This is the Perfect Economy for You

‘JT & Dale Talk Jobs’ is the largest nationally syndicated career advice column in the country and can be found at JTandDale.com. Dear J.T. & Dale: I have been unemployed for the past few months and learned that I enjoy being at home. I need to work, but a flexible schedule, working from home, would be perfect. How do I find at-home jobs that aren't scams? — Annette Dale: I just met someone who'd recently become a "remote employee," meaning that he now does his job from home. He told me, grinning, "I get up in the morning, put on my bathrobe and 'commute' down the stairs to my office in the dining room." Naturally, a lot of folks would like to score those jobs. Hence, the scams. J.T.: The most common way people are earning money is through being "affiliates" for advertising. They post ads from various sources on Web sites and earn income when visitors click on the ads. Unfortunately, unless you are super-savvy about Web traffic, you may not see the income you desire. What I'd suggest instead is to identify your skills and figure out which ones could be done from home, then build a personal brand that will enable you to market your business-of-one to companies. For example, a woman I know who's very adept at data entry on the computer wanted to work from home. She started networking with everyone she knew, asking about challenges involving data entry. Eventually, one friend mentioned that there was always a huge pile of data-entry work at the end of each day at her company. She got her friend to connect her with management, and now she regularly does the data entry that the full-time day staff can't get to. Dale: The businesses I've owned through the years have always used at-home employees to supplement the regular staff. My market-research company employed at-home report writers, data-entry clerks and interviewers. It amazes me that more companies don't do this; having employees who work from home means less office overhead and fewer HR emergencies ("Did you see what Jennifer was wearing today — she's practically naked!"). Companies large and small are figuring this out — airline reservation agents, salespeople and many others are going "remote." However, these jobs are so desirable that not only do they not get advertised, but companies have internal waiting lists. So, J.T. is right about marketing yourself as an independent supplier. This economy, where employers are uncertain, is perfect for you, because employers can get your help without making a commitment to full-time employment. jt-dale-logo Jeanine "J.T." Tanner O'Donnell is a professional development specialist and founder of CAREEREALISM.com. Dale Dauten's latest book is "(Great) Employees Only: How Gifted Bosses Hire and De-Hire Their Way to Success" (John Wiley & Sons). Please visit them at jtanddale.com, where you can send questions via e-mail, or write to them in care of King Features Syndicate, 300 W. 57th St, 15th Floor, New York, NY 10019. © 2009 by King Features Syndicate, Inc.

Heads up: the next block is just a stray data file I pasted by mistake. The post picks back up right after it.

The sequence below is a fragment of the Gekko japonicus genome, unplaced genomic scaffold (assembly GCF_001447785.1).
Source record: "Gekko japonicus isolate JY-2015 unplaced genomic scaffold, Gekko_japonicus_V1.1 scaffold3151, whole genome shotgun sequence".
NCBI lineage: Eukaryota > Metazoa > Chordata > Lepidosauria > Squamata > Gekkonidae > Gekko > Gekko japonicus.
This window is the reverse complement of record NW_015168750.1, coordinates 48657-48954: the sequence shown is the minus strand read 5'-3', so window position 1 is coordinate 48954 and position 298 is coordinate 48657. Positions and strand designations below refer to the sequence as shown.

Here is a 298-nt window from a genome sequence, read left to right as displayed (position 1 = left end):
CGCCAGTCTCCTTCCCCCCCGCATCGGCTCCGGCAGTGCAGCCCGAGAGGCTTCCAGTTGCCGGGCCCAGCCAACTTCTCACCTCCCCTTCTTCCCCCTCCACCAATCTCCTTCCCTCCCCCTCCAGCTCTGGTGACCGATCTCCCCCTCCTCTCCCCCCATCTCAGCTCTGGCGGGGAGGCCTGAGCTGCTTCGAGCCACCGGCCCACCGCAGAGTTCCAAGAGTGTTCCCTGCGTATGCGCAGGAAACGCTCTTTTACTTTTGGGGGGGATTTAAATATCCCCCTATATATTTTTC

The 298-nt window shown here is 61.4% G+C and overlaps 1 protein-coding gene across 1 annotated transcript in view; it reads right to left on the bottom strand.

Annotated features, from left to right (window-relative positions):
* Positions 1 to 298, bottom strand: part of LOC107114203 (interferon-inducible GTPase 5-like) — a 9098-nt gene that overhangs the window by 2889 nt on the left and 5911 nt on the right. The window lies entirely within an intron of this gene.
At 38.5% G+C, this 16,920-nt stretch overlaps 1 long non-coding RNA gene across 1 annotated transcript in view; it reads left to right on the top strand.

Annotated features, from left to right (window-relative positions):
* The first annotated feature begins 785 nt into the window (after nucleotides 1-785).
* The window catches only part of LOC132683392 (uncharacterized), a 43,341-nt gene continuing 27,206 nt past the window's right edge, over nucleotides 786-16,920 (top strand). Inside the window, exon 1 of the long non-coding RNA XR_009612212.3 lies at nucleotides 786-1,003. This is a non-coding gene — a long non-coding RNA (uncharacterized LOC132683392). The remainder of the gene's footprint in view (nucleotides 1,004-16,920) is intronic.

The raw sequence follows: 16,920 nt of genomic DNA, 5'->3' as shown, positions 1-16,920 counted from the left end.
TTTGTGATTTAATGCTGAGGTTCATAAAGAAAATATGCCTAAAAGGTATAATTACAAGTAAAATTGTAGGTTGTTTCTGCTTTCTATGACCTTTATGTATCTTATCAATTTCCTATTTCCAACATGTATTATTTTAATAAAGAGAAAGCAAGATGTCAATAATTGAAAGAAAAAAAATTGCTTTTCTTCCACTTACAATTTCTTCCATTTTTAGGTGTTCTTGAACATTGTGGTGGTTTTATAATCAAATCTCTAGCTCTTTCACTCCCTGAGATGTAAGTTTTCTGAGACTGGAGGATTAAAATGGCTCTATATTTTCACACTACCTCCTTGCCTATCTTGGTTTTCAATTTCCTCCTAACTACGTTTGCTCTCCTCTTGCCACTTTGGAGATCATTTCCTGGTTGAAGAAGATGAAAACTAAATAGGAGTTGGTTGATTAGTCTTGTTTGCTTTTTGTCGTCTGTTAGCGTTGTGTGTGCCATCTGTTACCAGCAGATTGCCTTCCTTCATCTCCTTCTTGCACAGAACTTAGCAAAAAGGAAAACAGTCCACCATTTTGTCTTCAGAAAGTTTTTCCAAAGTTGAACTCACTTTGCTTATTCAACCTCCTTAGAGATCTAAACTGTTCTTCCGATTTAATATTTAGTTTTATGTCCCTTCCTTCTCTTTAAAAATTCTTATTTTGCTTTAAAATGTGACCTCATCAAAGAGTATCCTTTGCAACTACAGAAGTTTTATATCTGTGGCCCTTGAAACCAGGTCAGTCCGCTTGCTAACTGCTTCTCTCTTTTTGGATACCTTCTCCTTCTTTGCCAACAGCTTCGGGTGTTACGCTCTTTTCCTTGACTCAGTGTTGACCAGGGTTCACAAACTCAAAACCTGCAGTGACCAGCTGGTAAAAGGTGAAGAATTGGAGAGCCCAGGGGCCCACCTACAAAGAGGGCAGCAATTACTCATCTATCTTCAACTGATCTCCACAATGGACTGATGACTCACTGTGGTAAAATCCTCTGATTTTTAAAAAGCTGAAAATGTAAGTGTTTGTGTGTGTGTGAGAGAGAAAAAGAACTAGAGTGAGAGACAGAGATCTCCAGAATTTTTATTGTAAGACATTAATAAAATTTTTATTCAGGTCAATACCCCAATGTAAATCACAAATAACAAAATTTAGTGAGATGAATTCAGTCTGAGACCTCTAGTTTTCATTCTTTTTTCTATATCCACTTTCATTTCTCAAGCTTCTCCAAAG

When most people think of Nike, they think of shoes, retail stores, and, of course, athletes. That's all true, but there's more. Behind Nike's walls, you'll find the doers and thinkers who design, create, and innovate every day. There are also data scientists who discover and leverage athlete insights to create the future of sport.

You might be surprised to learn about the impact you can have in Data & Analytics at Nike versus at a major tech giant. Nike employees get to work on a wide array of challenges, so if you're obsessed with math, science, computers, and/or data, and you love sport, these stories may inspire you to work at Nike.

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Employee loyalty is something every company longs for. It's estimated employee turnover costs as much as 130-200% of an employee's salary. When a talented, knowledgeable, trained employee leaves, it's bad for business. And, when lots of them leave, it can be the kiss of death.

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If you saw our first video, you might have heard about the interview situation one of our viewers, Remi submitted. He was in an interview and was asked the question: How many cows are there in Canada right now? - What a weird question but this is a technique that some hiring managers are using these days.

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If you saw our first video, you might have heard about the awkward situation one of our viewers, Kevin submitted. He is a college student who's working a part time job to make ends meet. The manager/owner of the company has become a micro-manager who watches him work on camera and reads his company emails. A bit over the top wouldn't you say?

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All work and no play can create a tense and unwelcoming environment. Studies have shown that employers that offer additional perks have employees that are happier and more loyal to their place of employment. If you are looking for an employer that acknowledges how important it is to give its employees a place to de-stress and bond with their co-workers, check out these companies!

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In this week's episode of "Well This Happened", we want to know what you would do if you worked for an owner who micro-manages you my watching you work on camera and reading through your company emails.

We want YOU to be the career coach and tell us which one is the RIGHT answer!

Think you know? Vote below, and stay tuned for later this week when we announce the right answer (and why the other ones are wrong).

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